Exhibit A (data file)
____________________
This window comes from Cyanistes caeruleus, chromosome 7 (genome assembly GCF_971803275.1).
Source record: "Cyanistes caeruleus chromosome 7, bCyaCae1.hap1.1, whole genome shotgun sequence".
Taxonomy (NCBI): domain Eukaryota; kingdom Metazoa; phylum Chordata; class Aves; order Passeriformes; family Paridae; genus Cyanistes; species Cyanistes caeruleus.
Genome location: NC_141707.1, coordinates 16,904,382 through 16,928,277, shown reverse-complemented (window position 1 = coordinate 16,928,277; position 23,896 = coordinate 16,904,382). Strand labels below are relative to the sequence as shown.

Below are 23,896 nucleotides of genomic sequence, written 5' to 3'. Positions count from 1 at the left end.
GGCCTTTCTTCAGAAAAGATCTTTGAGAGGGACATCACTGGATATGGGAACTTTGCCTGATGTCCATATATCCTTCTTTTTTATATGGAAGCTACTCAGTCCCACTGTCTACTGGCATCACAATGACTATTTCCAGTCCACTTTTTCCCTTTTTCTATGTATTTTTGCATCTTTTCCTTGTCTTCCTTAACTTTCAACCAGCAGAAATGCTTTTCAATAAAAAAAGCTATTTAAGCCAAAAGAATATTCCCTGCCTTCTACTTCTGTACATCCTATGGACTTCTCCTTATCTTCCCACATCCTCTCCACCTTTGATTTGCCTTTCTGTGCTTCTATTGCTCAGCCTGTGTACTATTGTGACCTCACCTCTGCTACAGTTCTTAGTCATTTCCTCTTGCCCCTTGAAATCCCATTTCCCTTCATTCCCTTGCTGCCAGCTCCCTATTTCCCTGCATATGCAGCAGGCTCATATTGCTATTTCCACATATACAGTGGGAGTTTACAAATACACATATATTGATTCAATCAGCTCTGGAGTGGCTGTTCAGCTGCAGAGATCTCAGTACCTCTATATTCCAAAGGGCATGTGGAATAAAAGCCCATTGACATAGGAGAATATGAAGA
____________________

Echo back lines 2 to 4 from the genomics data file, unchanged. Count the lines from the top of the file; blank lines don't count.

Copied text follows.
Source record: "Cyanistes caeruleus chromosome 7, bCyaCae1.hap1.1, whole genome shotgun sequence".
Taxonomy (NCBI): domain Eukaryota; kingdom Metazoa; phylum Chordata; class Aves; order Passeriformes; family Paridae; genus Cyanistes; species Cyanistes caeruleus.
Genome location: NC_141707.1, coordinates 16,904,382 through 16,928,277, shown reverse-complemented (window position 1 = coordinate 16,928,277; position 23,896 = coordinate 16,904,382). Strand labels below are relative to the sequence as shown.